Testing your WiFi Local Area Network (LAN)

Sometimes you may encounter a problem with your wireless LAN and need to do some testing. The symptoms could be intermittent connections or needing to constantly re-authenticate to your network.

The usual Mac computer wireless network chooser in the menubar lists the local wireless networks, whether they have encryption activated, and provides a graphic “fan” whose number of bars gives some indication of the signal strength.

Some useful (free) Mac OSX tools for getting an inventory of your wireless access points and their signal strengths are KisMac, iStumbler, and APGrapher. These tools provide actual signal strength, noise, signal to noise ratio (SNR), what channel is being used, theoretical bandwidth, communication link quality, graphing, etc. Don’t bother looking for IOS (iPhone, iPad, or iPod Touch) wifi signal strength tools as apparently this type of app is prohibited in the Apple app store.

Wifi planet has recommendations for wifi signal to noise ratio which suggests that anything above 15dB SNR should provide a reliable connection. In my case the problem was not signal strength but that somehow two adjacent access points were on the same channel so they were interfering with each other. The solution was to connect to the admin interface of one access point and change the channel to eliminate the interference. Other potential sources of interference could be microwave ovens and cordless phones.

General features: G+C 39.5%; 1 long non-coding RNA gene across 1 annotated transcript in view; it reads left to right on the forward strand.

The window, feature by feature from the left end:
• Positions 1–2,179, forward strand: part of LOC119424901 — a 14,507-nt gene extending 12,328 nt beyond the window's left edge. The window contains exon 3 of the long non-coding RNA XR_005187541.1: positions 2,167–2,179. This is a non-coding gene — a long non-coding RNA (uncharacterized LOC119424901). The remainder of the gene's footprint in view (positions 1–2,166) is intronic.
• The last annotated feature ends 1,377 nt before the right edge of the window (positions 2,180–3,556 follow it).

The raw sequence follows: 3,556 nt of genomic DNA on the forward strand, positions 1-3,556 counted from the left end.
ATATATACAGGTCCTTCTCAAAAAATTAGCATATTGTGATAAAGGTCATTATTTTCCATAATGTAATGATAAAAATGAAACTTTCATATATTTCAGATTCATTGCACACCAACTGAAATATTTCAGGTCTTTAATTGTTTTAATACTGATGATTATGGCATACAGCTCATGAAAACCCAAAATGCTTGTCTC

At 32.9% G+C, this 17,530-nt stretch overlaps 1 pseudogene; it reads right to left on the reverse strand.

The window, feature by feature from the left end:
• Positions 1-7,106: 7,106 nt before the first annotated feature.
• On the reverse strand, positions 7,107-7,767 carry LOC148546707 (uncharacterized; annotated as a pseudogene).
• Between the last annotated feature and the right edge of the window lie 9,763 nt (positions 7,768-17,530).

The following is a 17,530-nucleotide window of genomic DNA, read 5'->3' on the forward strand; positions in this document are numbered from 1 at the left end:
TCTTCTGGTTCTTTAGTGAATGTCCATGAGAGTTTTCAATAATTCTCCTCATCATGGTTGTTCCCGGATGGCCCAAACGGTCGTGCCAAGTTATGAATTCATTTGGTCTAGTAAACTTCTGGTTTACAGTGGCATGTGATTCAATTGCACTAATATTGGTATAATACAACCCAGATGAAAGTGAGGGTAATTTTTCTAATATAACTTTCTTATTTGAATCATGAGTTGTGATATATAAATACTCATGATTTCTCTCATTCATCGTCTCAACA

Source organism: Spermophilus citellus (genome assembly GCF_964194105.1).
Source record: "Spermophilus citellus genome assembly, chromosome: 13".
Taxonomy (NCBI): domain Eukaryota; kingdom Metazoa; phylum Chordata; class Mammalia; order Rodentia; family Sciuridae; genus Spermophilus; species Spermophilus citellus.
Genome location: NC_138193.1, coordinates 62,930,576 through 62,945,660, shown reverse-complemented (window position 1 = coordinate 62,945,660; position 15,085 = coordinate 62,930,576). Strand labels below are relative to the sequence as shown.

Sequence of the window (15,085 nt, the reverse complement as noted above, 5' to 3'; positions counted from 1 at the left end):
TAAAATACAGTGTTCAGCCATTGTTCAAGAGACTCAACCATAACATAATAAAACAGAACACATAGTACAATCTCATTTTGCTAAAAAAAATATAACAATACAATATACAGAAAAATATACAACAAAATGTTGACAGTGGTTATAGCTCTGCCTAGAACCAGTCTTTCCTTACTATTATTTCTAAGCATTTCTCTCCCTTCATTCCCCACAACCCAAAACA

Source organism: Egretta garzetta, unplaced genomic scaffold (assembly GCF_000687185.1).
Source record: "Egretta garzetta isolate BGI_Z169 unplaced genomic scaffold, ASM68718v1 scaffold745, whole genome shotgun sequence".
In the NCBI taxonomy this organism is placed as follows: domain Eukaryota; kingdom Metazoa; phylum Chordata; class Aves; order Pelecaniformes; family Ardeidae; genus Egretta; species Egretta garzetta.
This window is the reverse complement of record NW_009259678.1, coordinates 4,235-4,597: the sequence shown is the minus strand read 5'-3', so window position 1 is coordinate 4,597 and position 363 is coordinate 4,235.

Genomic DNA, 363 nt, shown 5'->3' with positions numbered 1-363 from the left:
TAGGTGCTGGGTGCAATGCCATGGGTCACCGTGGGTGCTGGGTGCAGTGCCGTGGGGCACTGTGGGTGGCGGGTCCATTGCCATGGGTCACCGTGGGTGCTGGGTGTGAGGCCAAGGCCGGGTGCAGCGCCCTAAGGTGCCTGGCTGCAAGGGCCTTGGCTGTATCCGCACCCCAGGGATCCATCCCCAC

Keep in Sync with Dropbox

If you have more than one computer you will probably find it very useful to keep them in sync. As for me I have a multitude of computers from the desktop Linux, Windows, Mac OSX, laptop Mac OSX, iPad, and iPhone. Keeping these computers in sync would be much more of a challenge if I didn’t have Dropbox which can share files between all of these computers and also make them securely accessible on the Internet.

I love Dropbox since it has many features MobileMe should have. A key criteria for my evaluation of software is that files that are created can be synced between computers because my workflows include working on documents on many different computers before I am finished with them. More and more software is being made to be compatible with Dropbox because it provides a reliable set of syncing services. An example is keeping text files in sync between iPhone, iPad, and desktop computers. I use WriteRoom (on my iphone and iPad), TextMate, and Notational Velocity to write text files that are immediately available on all of my computers. It is a tremendous productivity boost to be able to update these text files on whatever computer I have available when I have a spare moment.